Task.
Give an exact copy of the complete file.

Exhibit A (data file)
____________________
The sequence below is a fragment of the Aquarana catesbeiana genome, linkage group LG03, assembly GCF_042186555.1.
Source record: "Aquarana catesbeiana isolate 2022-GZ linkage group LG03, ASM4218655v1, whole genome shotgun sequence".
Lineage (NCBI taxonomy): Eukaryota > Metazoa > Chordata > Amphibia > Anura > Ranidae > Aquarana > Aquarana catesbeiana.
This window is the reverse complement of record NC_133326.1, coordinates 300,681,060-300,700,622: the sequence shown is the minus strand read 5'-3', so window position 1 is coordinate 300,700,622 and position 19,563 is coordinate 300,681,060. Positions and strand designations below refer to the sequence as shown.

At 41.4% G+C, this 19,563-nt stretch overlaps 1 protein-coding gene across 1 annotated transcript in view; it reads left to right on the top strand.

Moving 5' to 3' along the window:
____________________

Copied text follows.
The sequence below is a fragment of the Aquarana catesbeiana genome, linkage group LG03, assembly GCF_042186555.1.
Source record: "Aquarana catesbeiana isolate 2022-GZ linkage group LG03, ASM4218655v1, whole genome shotgun sequence".
Lineage (NCBI taxonomy): Eukaryota > Metazoa > Chordata > Amphibia > Anura > Ranidae > Aquarana > Aquarana catesbeiana.
This window is the reverse complement of record NC_133326.1, coordinates 300,681,060-300,700,622: the sequence shown is the minus strand read 5'-3', so window position 1 is coordinate 300,700,622 and position 19,563 is coordinate 300,681,060. Positions and strand designations below refer to the sequence as shown.

At 41.4% G+C, this 19,563-nt stretch overlaps 1 protein-coding gene across 1 annotated transcript in view; it reads left to right on the top strand.

Moving 5' to 3' along the window: